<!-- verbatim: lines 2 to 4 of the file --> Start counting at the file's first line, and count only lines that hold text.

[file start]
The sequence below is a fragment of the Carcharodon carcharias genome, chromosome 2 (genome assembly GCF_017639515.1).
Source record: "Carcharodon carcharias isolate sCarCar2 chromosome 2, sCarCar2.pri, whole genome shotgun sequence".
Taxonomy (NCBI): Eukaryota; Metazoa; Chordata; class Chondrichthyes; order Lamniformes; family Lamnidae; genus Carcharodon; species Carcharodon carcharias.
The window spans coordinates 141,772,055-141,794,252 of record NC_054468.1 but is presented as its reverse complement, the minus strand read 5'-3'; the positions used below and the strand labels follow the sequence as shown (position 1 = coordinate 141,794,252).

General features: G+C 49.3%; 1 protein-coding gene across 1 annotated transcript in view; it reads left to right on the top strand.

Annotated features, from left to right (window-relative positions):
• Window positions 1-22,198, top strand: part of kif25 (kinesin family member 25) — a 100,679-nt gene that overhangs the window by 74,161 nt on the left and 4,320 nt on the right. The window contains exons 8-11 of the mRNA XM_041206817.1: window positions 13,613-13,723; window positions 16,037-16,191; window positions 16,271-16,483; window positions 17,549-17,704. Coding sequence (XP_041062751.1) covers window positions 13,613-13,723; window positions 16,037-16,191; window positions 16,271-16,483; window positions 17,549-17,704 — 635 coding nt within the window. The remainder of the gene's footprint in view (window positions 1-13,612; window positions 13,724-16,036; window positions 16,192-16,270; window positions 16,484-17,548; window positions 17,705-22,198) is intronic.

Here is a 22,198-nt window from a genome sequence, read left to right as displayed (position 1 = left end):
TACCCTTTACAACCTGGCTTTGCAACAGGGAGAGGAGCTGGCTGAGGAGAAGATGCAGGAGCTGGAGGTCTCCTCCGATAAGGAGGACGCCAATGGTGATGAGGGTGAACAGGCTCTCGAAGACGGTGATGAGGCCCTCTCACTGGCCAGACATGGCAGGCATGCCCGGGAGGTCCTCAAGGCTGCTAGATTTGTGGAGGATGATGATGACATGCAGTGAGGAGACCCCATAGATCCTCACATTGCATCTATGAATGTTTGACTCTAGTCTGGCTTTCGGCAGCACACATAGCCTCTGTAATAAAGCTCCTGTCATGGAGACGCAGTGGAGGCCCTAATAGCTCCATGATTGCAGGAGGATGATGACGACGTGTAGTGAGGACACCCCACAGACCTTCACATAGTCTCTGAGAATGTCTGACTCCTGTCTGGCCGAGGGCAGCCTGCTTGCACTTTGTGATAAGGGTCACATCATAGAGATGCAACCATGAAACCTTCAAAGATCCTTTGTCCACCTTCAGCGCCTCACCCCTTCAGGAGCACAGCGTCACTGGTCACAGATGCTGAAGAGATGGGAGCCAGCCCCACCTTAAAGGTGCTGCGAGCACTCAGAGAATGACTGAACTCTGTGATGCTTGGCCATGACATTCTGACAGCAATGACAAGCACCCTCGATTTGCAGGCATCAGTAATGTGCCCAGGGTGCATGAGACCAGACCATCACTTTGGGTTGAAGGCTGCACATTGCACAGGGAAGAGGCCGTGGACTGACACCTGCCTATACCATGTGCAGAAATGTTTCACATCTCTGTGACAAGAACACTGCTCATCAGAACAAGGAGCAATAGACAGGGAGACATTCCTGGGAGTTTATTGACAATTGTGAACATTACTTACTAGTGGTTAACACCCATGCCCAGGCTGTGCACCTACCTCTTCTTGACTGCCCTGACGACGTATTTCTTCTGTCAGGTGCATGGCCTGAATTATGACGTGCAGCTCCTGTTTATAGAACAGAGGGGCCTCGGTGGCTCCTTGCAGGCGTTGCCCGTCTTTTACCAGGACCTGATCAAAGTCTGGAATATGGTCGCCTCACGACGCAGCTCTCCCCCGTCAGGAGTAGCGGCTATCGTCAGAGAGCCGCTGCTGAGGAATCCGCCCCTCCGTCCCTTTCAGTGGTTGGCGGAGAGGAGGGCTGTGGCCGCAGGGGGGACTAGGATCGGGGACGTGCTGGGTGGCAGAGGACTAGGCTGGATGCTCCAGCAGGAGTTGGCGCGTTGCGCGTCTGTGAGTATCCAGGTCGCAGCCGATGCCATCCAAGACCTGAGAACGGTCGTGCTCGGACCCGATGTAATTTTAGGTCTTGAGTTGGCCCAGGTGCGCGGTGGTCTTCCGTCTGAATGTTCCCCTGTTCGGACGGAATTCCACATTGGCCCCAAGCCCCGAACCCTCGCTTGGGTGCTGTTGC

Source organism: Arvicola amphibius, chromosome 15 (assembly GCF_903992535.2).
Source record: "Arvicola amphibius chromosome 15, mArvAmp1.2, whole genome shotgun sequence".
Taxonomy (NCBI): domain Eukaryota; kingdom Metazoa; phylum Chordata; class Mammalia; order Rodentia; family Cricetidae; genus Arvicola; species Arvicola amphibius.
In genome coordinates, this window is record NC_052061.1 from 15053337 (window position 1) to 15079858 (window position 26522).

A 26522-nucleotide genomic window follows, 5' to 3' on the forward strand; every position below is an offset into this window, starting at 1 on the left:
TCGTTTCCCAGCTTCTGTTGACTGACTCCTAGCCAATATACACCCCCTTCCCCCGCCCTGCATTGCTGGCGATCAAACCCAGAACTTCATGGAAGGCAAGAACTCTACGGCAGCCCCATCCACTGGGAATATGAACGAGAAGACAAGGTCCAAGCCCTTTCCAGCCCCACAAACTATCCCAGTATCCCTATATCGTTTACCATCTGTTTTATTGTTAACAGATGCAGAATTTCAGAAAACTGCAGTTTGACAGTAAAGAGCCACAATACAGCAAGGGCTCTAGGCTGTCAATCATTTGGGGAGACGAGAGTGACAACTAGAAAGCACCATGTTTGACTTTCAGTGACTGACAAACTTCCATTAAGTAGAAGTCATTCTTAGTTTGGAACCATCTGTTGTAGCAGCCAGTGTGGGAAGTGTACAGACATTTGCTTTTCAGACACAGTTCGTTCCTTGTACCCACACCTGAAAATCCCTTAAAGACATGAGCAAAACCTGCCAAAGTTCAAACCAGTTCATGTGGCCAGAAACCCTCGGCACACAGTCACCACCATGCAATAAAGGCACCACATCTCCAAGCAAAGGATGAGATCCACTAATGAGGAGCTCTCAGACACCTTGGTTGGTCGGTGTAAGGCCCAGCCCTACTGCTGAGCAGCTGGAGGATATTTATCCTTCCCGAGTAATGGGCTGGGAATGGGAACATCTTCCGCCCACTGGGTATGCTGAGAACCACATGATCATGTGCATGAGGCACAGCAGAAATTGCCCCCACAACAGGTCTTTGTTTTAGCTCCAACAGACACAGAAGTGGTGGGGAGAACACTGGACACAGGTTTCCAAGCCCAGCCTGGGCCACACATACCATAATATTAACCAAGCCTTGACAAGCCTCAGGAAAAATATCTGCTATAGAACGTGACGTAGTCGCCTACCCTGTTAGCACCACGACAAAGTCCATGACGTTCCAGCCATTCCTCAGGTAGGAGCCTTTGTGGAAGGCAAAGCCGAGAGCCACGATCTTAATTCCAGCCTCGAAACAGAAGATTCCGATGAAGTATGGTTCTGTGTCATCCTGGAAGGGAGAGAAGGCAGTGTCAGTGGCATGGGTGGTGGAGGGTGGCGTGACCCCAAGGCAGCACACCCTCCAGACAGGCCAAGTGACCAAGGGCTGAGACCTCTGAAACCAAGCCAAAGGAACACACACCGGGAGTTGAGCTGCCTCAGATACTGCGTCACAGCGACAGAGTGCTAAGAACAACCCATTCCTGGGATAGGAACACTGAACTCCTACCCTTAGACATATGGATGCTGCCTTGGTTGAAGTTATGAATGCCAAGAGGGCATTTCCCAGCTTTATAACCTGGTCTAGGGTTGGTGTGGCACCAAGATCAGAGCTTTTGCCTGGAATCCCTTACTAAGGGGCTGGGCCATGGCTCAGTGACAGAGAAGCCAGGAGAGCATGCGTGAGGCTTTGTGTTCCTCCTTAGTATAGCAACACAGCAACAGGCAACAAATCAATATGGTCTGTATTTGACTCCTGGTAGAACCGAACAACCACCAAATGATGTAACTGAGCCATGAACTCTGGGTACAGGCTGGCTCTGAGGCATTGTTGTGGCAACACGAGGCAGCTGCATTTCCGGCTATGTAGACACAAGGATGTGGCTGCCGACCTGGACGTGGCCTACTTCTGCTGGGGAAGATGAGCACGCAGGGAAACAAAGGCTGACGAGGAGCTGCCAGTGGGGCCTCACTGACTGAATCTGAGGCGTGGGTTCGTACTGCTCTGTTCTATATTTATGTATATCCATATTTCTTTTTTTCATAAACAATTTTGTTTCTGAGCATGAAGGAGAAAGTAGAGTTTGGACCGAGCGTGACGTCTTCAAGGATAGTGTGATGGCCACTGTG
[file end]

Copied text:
Source record: "Carcharodon carcharias isolate sCarCar2 chromosome 2, sCarCar2.pri, whole genome shotgun sequence".
Taxonomy (NCBI): Eukaryota; Metazoa; Chordata; class Chondrichthyes; order Lamniformes; family Lamnidae; genus Carcharodon; species Carcharodon carcharias.
The window spans coordinates 141,772,055-141,794,252 of record NC_054468.1 but is presented as its reverse complement, the minus strand read 5'-3'; the positions used below and the strand labels follow the sequence as shown (position 1 = coordinate 141,794,252).